I’ve noticed a lean trend lately that is going to accelerate the separation between companies that get it – and will survive – and those that don’t and are doomed to inevitable failure. That trend is an increasing unwillingness on the part of middle managers to tolerate weak leadership.
A few years ago, I would talk to senior managers about lean, they would drag their feet or openly oppose it, and their managers would contact me asking about strategies to help them bring their bosses around. Now, I make the pitch, senior managers react with their strategic/financial nonsense about their business being unique and lean not being applicable – and their managers contact me to ask if I can tell them the name of a lean company that is hiring. As much as I would like to encourage loyalty and urge those folks to stick it out and fight the good fight with their reluctant employers, the fact is that I see a lot of myself in these anxious-to-bail-out leanies.
Senior managers should be aware of the consequences of their ignorance. The top guy who condescendingly explained to me that Toyota really isn’t all that special and that lean is a fad had no idea that he was playing high stakes poker. He was completely unaware of the fact that he was on trial and that his staff was listening closely. The production and engineering managers from that company are about the two best and brightest people they have. Within days of hearing the strategic direction he carved out, they contacted me asking for the names of any senior manufacturing folks I knew who had made the opposite choice for their companies.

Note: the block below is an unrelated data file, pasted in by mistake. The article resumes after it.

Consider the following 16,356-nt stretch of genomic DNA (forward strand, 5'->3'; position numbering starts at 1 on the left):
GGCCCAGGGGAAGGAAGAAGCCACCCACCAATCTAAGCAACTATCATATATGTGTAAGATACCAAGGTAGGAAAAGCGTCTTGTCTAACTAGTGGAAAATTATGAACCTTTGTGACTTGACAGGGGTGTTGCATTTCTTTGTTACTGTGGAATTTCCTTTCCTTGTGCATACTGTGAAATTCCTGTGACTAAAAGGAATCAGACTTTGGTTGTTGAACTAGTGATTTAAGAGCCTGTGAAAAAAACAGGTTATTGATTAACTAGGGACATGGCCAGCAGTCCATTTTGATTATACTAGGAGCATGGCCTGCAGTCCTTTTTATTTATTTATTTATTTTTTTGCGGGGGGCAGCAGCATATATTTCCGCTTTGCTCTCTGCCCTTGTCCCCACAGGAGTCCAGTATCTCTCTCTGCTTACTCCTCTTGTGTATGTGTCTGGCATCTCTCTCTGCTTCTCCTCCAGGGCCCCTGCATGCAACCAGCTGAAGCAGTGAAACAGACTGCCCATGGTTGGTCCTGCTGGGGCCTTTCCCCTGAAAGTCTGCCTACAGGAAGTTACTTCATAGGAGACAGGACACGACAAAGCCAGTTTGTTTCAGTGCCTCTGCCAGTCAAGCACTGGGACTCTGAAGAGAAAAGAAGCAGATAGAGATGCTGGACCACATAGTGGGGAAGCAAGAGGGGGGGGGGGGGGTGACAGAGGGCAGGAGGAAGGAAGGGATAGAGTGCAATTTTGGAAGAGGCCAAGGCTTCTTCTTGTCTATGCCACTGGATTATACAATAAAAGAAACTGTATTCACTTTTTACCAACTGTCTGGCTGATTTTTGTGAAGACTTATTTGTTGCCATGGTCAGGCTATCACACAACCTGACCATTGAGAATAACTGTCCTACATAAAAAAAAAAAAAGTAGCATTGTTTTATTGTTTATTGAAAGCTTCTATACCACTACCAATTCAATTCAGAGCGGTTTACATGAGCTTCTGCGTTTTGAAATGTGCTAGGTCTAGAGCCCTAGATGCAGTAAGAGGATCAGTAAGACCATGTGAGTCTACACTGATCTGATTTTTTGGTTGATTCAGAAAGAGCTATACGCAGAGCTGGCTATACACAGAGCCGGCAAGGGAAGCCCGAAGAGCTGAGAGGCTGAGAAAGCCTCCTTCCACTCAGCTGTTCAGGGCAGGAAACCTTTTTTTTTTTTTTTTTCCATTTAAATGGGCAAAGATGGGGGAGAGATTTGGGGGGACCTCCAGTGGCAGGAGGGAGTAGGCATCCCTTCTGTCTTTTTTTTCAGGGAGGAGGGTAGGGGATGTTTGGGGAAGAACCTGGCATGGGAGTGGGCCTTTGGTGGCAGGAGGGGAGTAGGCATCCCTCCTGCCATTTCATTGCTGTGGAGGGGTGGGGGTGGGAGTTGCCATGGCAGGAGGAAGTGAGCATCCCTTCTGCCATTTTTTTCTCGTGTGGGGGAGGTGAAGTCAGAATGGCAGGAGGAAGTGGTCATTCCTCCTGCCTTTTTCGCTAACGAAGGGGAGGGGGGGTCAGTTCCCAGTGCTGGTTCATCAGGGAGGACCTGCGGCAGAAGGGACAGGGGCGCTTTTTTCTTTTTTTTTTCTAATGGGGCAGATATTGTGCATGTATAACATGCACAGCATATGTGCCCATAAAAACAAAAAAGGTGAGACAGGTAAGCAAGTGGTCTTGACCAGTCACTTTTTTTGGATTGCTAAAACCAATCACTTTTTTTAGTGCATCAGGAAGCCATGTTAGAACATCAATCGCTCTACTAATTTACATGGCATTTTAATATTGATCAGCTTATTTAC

In another instance, I was asked for career advice by a guy who was a solid lean expert and had been hired to drive a company’s lean effort, only to discover that the management really had no intention to pursue lean. The guy had been hired as window dressing – someone to prop up in front of the customers to create the illusion of lean. He had made the decision to leave, and wanted me to give him some pointers on how to spot the lean phonies and avoid making the same mistake with his next move.
As valuable a character trait as loyalty may be, only fools goes down with the ship alongside the captain when he steers it onto the rocks. Leaders who will not understand and will not support lean thinking do not deserve the respect and support of employees who do. In all likelihood, many of these senior managers are pleased to be rid of the lean troublemakers on their staffs, and are more comfortable replacing them with folks content to make their living bashing direct labor and hammering suppliers.
The question of what to do when the top folks won’t support lean was raised and discussed on NWLean recently, with quite a few folks proposing strategies for mid-level people to try to bring the execs around. I agree with the impatient ones who believe it is not their job to educate senior management on the thirty year old principles of lean. No one would waste their time trying to argue with someone who still thinks the earth is flat or that horses should still play an essential role in transportation. I understand why employees do not want to waste their careers under leaders who still question whether the Toyota Production System is for real.
Lemings who follow their leaders off the side of a cliff are not loyal – they are stupid.